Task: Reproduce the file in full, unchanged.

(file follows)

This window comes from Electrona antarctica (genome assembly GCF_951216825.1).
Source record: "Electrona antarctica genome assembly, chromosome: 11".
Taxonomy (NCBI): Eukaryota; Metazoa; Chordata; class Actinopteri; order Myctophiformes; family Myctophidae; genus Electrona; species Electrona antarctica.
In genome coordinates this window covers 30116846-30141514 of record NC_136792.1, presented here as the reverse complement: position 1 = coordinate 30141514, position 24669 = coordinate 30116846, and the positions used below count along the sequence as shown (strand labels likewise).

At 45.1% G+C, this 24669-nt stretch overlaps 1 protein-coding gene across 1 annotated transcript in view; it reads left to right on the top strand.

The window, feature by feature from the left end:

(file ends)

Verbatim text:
This window comes from Electrona antarctica (genome assembly GCF_951216825.1).
Source record: "Electrona antarctica genome assembly, chromosome: 11".
Taxonomy (NCBI): Eukaryota; Metazoa; Chordata; class Actinopteri; order Myctophiformes; family Myctophidae; genus Electrona; species Electrona antarctica.
In genome coordinates this window covers 30116846-30141514 of record NC_136792.1, presented here as the reverse complement: position 1 = coordinate 30141514, position 24669 = coordinate 30116846, and the positions used below count along the sequence as shown (strand labels likewise).

At 45.1% G+C, this 24669-nt stretch overlaps 1 protein-coding gene across 1 annotated transcript in view; it reads left to right on the top strand.

The window, feature by feature from the left end: